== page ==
Automotive Research

AAA study finds active driver assistance tech struggles in real-world testing

Close up of switches for driver assistance technology on car dashboard

Active driving assistance systems like lane keeping assistance and adaptive cruise control are meant to make driving safer and better. AAA automotive researchers, however, recently found that over the course of 4,000 miles of real-world driving, vehicles with these systems had some kind of issue every 8 miles on average. The systems performed better overall in closed-course testing, but most struggled to avoid hitting a simulated disabled vehicle. 

We look at what active driving assistance tech is, what AAA's study found, and what it means for drivers and car manufacturers. 

What is active driving assistance?

Active driving assistance (ADA), also classified as Level 2 automation by the SAE International, combines functionalities such as adaptive cruise control and lane keeping assistance. These systems are meant to help with maintaining lane position, speed, and following distance. Though they can autonomously control steering and braking in some situations, Level 2 cars aren't considered automated vehicles because they assist the driver rather than replacing them.

Active driving assistance is part of a larger category called advanced driver-assistance systems (ADAS) that also includes things like blind-spot monitoring and lane departure warnings, which help the driver without taking active control of the vehicle.

Dashcam footage from a test vehicle with speedometer and other information

What did AAA's real-world testing find?

AAA tested 5 different Level 2 vehicles by driving them a combined 4,000 miles on public roads. The vehicles were 2019 and 2020 models sold in the U.S. The results:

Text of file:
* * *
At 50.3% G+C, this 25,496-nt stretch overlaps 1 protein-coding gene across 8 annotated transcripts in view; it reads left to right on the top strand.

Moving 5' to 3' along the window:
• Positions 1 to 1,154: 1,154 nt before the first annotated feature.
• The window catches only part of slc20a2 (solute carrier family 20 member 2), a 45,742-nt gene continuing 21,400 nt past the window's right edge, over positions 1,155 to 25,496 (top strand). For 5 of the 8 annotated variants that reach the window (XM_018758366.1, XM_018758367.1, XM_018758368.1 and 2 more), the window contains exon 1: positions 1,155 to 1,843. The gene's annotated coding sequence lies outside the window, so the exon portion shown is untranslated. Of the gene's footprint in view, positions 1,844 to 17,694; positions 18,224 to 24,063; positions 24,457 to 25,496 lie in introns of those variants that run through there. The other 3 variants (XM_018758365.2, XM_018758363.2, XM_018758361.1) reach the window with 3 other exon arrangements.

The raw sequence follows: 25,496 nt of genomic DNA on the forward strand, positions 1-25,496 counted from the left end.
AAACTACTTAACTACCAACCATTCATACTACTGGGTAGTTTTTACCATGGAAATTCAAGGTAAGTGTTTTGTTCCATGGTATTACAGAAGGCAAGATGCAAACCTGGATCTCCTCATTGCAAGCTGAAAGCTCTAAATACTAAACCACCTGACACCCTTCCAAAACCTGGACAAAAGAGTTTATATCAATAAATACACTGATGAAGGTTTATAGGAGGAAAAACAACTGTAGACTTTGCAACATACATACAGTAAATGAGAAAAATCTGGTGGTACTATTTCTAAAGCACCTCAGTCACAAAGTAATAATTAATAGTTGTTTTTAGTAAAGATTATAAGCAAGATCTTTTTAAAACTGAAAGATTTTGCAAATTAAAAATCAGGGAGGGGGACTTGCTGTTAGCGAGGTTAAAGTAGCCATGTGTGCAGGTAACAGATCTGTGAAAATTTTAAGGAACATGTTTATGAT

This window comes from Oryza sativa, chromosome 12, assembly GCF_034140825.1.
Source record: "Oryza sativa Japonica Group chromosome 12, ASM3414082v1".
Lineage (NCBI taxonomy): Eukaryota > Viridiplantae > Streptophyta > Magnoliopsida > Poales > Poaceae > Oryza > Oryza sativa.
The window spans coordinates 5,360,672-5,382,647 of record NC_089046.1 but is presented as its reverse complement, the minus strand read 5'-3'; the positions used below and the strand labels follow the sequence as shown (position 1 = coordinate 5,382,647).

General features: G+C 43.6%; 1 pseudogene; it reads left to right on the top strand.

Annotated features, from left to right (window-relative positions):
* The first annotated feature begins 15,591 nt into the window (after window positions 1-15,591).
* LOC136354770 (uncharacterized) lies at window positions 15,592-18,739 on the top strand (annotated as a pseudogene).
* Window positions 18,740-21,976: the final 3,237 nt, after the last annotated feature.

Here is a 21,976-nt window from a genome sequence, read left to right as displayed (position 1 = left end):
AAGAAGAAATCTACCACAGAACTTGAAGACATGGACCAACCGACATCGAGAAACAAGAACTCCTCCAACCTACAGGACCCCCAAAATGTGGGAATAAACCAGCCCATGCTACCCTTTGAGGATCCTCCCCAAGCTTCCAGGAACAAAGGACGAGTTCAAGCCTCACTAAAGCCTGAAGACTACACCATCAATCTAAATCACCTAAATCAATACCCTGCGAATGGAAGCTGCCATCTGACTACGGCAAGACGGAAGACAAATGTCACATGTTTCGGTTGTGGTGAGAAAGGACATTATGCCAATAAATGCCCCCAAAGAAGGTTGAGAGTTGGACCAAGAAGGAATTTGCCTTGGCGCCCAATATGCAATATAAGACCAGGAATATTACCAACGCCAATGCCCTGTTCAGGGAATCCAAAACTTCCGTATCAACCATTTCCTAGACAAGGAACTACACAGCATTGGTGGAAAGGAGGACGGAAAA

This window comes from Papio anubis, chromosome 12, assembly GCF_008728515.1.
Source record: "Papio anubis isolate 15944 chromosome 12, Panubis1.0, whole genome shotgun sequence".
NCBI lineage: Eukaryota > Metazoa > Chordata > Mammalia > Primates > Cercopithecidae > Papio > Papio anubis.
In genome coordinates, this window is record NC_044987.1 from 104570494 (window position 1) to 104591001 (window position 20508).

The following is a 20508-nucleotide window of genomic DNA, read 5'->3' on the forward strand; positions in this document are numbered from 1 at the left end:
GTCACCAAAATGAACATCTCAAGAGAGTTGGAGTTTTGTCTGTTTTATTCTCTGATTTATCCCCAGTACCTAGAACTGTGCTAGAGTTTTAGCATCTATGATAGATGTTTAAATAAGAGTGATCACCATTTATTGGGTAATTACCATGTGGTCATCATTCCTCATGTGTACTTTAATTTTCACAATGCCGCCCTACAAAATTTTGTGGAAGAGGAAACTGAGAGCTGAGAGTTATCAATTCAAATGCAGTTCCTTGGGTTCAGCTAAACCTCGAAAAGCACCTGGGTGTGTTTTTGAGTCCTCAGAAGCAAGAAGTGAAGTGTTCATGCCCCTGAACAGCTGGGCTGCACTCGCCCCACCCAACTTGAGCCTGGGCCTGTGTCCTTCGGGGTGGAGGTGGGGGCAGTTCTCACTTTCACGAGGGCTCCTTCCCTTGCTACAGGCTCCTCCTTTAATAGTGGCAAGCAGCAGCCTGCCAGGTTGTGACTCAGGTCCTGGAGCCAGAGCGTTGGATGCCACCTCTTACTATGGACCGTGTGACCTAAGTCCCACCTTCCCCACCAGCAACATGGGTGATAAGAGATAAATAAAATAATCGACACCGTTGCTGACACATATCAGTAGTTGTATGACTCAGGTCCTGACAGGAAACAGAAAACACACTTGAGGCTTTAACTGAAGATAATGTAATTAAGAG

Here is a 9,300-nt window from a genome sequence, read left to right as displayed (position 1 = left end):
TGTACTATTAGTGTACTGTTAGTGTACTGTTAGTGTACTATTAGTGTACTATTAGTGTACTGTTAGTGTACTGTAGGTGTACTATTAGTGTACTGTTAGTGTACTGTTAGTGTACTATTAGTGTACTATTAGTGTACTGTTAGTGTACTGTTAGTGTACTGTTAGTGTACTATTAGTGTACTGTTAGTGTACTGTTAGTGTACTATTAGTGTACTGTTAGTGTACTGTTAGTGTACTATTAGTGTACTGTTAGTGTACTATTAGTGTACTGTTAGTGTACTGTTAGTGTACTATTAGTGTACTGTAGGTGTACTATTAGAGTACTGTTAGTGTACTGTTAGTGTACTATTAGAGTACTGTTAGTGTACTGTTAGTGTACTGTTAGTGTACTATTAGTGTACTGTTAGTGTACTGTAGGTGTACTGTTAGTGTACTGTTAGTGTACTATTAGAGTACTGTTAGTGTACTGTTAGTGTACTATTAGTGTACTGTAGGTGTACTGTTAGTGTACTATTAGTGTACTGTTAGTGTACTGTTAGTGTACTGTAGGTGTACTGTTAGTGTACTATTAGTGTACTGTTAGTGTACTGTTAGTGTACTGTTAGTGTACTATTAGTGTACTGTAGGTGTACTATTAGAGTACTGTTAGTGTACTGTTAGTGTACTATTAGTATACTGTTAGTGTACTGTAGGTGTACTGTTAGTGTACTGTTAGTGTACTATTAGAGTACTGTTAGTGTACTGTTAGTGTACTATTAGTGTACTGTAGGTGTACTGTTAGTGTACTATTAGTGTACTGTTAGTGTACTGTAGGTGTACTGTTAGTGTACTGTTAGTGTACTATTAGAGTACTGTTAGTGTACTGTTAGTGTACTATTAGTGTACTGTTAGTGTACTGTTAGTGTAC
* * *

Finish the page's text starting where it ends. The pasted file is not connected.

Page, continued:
Every 8 miles

the test cars had some kind of active driving assistance issue, or "event"

 

521

total events were experienced and recorded 

 

73% 

of events involved either lane departure or erratic lane position

The most common issue researchers found was that lane keeping systems had trouble keeping vehicles in their lane, sometimes coming too close to other vehicles or guardrails. These systems currently rely on cameras to "see" lane markings, and just like people, they struggle when those markings are worn out or there's glare from the sun. 

Another problem was that systems would often hand control back to the driver with little warning—a dangerous scenario if the driver has stopped paying attention to what's happening on the road. 

A test vehicle collides with the simulated disabled vehicle

What about the closed test course?

Active driving assistance systems fared better during closed-course testing, with lane keeping systems performing mostly as expected on fresh pavement with well-defined lane markers. The adaptive cruise control systems also successfully stopped in simulated stop-and-go exercises. Collision avoidance was a big exception:

 

66% of the time

the test vehicles failed to avoid a collision with a simulated disabled vehicle 

 

25 mph

the average speed at which the test vehicles hit the simulated disabled vehicle

What does AAA recommend for drivers & manufacturers?

For drivers

While adaptive cruise control systems appear to work well, lane keeping assistance struggles. Our advice is to look for a vehicle with adaptive cruise control but wait a few years until the technology improves before purchasing a vehicle with active driving assistance.

Most importantly, drivers must clearly understand how these systems work before integrating them into their driving. AAA recommends requesting a demonstration from the dealership as well as thoroughly reading the vehicle owner’s manual and other information provided online by the automaker.

For manufacturers

AAA believes manufacturers should do more simulations, closed-course testing and actual on-road evaluations prior to releasing to the mass market. These systems need to perform more consistently in order to improve the driver experience and overall reliability and safety.

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Looking for a new car with advanced safety features?

Read the free 2020 AAA Car Guide to see evaluations of cars and light trucks with the latest ADAS technology. It also covers several of the hottest automotive topics in detail, including the latest advanced safety features and the development of autonomous vehicles.

Get the guide | Learn more

Information taken from "AAA Finds Active Driving Assistance Systems Do Less to Assist Drivers and More to Interfere," American Automobile Association, Aug. 6, 2020. 

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